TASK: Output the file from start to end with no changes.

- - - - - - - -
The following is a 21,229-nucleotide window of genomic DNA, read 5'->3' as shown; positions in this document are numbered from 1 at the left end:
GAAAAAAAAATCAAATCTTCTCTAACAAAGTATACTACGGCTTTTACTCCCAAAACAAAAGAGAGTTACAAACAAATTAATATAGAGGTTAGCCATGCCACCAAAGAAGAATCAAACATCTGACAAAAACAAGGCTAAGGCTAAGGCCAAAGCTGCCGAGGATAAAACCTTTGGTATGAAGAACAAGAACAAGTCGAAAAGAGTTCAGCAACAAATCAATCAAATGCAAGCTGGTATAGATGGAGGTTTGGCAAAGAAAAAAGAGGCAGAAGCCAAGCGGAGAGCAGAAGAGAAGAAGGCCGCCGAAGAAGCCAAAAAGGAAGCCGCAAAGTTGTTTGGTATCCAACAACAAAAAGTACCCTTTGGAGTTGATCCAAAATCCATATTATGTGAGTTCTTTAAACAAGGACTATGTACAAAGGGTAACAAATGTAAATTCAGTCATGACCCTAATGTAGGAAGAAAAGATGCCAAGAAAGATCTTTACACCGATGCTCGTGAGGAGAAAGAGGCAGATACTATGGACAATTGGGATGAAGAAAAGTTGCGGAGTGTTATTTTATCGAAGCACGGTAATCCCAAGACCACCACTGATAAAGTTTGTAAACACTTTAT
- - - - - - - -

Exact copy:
The following is a 21,229-nucleotide window of genomic DNA, read 5'->3' as shown; positions in this document are numbered from 1 at the left end:
GAAAAAAAAATCAAATCTTCTCTAACAAAGTATACTACGGCTTTTACTCCCAAAACAAAAGAGAGTTACAAACAAATTAATATAGAGGTTAGCCATGCCACCAAAGAAGAATCAAACATCTGACAAAAACAAGGCTAAGGCTAAGGCCAAAGCTGCCGAGGATAAAACCTTTGGTATGAAGAACAAGAACAAGTCGAAAAGAGTTCAGCAACAAATCAATCAAATGCAAGCTGGTATAGATGGAGGTTTGGCAAAGAAAAAAGAGGCAGAAGCCAAGCGGAGAGCAGAAGAGAAGAAGGCCGCCGAAGAAGCCAAAAAGGAAGCCGCAAAGTTGTTTGGTATCCAACAACAAAAAGTACCCTTTGGAGTTGATCCAAAATCCATATTATGTGAGTTCTTTAAACAAGGACTATGTACAAAGGGTAACAAATGTAAATTCAGTCATGACCCTAATGTAGGAAGAAAAGATGCCAAGAAAGATCTTTACACCGATGCTCGTGAGGAGAAAGAGGCAGATACTATGGACAATTGGGATGAAGAAAAGTTGCGGAGTGTTATTTTATCGAAGCACGGTAATCCCAAGACCACCACTGATAAAGTTTGTAAACACTTTAT